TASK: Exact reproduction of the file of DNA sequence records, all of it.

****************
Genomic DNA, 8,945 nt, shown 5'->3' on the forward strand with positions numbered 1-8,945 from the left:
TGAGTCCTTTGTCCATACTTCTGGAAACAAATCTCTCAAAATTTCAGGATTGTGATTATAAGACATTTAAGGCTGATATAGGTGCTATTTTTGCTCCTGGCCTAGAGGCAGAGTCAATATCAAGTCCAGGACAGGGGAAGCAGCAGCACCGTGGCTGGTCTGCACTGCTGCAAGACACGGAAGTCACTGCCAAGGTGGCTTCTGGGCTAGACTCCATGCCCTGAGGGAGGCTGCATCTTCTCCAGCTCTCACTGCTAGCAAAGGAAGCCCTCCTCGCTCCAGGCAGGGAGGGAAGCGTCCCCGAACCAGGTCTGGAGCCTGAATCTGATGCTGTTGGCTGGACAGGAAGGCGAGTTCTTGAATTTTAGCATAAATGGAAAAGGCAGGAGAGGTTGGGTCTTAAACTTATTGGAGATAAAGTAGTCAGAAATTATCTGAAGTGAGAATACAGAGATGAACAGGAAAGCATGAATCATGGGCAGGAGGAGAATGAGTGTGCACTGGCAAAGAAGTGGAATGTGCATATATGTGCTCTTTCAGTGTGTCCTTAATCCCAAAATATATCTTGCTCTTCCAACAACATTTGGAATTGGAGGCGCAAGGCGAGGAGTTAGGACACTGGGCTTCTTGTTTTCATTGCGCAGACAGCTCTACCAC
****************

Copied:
Genomic DNA, 8,945 nt, shown 5'->3' on the forward strand with positions numbered 1-8,945 from the left:
TGAGTCCTTTGTCCATACTTCTGGAAACAAATCTCTCAAAATTTCAGGATTGTGATTATAAGACATTTAAGGCTGATATAGGTGCTATTTTTGCTCCTGGCCTAGAGGCAGAGTCAATATCAAGTCCAGGACAGGGGAAGCAGCAGCACCGTGGCTGGTCTGCACTGCTGCAAGACACGGAAGTCACTGCCAAGGTGGCTTCTGGGCTAGACTCCATGCCCTGAGGGAGGCTGCATCTTCTCCAGCTCTCACTGCTAGCAAAGGAAGCCCTCCTCGCTCCAGGCAGGGAGGGAAGCGTCCCCGAACCAGGTCTGGAGCCTGAATCTGATGCTGTTGGCTGGACAGGAAGGCGAGTTCTTGAATTTTAGCATAAATGGAAAAGGCAGGAGAGGTTGGGTCTTAAACTTATTGGAGATAAAGTAGTCAGAAATTATCTGAAGTGAGAATACAGAGATGAACAGGAAAGCATGAATCATGGGCAGGAGGAGAATGAGTGTGCACTGGCAAAGAAGTGGAATGTGCATATATGTGCTCTTTCAGTGTGTCCTTAATCCCAAAATATATCTTGCTCTTCCAACAACATTTGGAATTGGAGGCGCAAGGCGAGGAGTTAGGACACTGGGCTTCTTGTTTTCATTGCGCAGACAGCTCTACCAC